Manifesto (or A Night of Love) is a satire written and directed by Dušan Makavejev. It premiered at the 1988 Toronto International Film Festival and was released on VHS in October 1997. It hasn’t been released on DVD yet.
In 1920, in Central Europe, the tyrannical king (Enver Petrovci) of an Empire is visiting the small town of Waldheim. While a group of revolutionaries plot to kill the despotic king, his oppressive secret service, leaded by Avanti (Alfred Molina), and the police force, leaded by Police Chief Hunt (Simon Callow), organize his reception. Svetlana Vargas (Camilla Søeberg), a member of a bourgeois family and abused by her employee Emile (Rade Serbedzija), is in charge to organize the attempt against the king.
Alfred Molina (Avanti), Simon Callow (Police Chief Hunt), Eric Stoltz (Christopher), Camilla Søeberg (Svetlana Vargas); Rade Šerbedžija (Emile), Svetozar Cvetkovic (Rudi Kugelkopf), Lindsay Duncan (Lily Sachor), Chris Haywood (Wango), Patrick Godfrey (Dr. Lombrosow), Linda Marlowe (Stella Vargas), Gabrielle Anwar (Tina), Enver Petrovci (The King)
Simon Callow (^ moustache left) wrote a book about his experience making the movie, called Shooting the Actor. The book is available on Amazon. Here are a few excerpts:
VHS ON AMAZON: A Night of Love [VHS]
It’s an eclectic, international cast, known to those who savor splendid acting: Alfred Molina (almost unrecognizable after “Prick Up Your Ears’ ” shaven-headed Kenneth Halliwell), Simon Callow, Lindsay Duncan (the Royal Shakespeare’s award-winning Mme. de Merteuil in “Les Liaisons Dangereuses”), and “Mask’s” Eric Stoltz, as the story’s white knight, to single out only a few.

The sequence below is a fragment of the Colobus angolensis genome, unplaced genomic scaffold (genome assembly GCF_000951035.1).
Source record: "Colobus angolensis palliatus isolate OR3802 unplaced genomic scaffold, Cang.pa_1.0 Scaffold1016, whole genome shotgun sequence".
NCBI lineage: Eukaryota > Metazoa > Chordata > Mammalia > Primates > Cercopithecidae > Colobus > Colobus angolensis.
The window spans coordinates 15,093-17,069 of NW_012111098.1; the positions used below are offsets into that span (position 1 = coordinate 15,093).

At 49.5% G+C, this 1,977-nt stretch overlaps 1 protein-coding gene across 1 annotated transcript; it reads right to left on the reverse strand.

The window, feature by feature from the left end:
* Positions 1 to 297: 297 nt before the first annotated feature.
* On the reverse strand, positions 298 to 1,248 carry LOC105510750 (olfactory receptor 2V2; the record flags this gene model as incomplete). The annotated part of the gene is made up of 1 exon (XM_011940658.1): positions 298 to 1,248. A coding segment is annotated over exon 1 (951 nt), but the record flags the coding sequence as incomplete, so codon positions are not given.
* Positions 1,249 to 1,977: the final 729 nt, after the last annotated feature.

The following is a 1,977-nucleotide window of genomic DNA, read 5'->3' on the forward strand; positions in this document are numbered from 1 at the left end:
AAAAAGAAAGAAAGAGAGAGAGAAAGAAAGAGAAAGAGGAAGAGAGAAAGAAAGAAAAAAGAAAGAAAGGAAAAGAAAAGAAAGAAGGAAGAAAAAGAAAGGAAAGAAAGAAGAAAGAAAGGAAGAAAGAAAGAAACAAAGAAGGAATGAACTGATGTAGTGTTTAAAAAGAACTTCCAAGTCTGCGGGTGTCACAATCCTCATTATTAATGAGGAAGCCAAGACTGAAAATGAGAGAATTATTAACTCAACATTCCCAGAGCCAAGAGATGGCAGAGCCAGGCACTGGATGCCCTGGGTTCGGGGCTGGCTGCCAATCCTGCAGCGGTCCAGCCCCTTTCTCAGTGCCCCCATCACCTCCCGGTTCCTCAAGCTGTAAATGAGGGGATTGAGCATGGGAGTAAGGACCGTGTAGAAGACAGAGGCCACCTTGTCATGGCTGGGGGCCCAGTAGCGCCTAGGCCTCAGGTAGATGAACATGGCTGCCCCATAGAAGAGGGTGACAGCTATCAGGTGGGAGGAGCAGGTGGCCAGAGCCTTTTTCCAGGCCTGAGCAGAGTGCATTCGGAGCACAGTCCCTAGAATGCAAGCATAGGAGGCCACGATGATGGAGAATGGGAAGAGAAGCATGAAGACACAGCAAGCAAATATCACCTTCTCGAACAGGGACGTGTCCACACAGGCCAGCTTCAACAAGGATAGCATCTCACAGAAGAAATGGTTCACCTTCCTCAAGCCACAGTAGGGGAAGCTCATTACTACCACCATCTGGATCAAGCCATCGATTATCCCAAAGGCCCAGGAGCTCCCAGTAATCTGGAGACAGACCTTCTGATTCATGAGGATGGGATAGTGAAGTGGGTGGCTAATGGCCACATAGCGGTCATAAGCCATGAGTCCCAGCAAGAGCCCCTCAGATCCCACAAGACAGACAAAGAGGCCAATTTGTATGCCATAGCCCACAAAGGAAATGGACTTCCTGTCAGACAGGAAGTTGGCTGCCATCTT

The story involves the sexually rapacious head of the secret police (Molina), brought to Waldheim to make sure an “impromptu” appearance by the middle-European king goes off with bouquets, not bombs. Assorted revolutionaries, from Soeberg to her fanatic lover Rudi (Svetozar Cvetkovic, last seen romancing Susan Anspach in “Montenegro”) to various villagers, have different ideas as to how the appearance should conclude.
Stoltz, who works at the post office, is not as much a revolutionary as a worshipful idealist who has adored Soeberg since grade school. He will make sure Callow, the town’s chief of police, doesn’t lay hands on damaging mail that arrives for her, while sweetly serenading her nightly with his flute.
Hardly worshipful is the practiced and sensual Emile (Rade Serbedzija), the family’s lean, older estate manager who has been involved with Soeberg since she was an adolescent. (It’s from this element of the Zola story that Makavejev’s screenplay begins.) (…)
The Yugoslavian director has always had fanatics of every calling in his rifle sights, and “Manifesto” has more than its share. Wildest of all is the revolutionary Rudi, captured to be reprogrammed at the dour-looking Bergman Sanitorium. Put into an enormous treadmill wheel, The Permanent Revolution Rotor, he proudly prefers to stay in it and become the movement’s martyr rather than escape.
Makavejev is also practiced destroyer of the cliche: the mother who sighs that she and her daughter could be mistaken for sisters; the wide-eyed village ice cream seller (toothsome Gabrielle Anwar) set up to be taken advantage of by the worldly Molina, or even the village schoolteacher (Lindsay Duncan) protecting her chicks from too-early worldly knowledge. Each of our comfortable expectations is turned upside down.
“Manifesto” is an exquisitely turned-out production, blithe, beautiful, sparkling. Fellow Yugoslav’s Dusan Petricic’s animated titles set us up, and Makavejev and his fellow film makers carry the tone through to the last, wicked, sardonic detail. Counter-counterrevolution never had it so good. — Los Angeles Times
TRAILER (rated R, NSFW):
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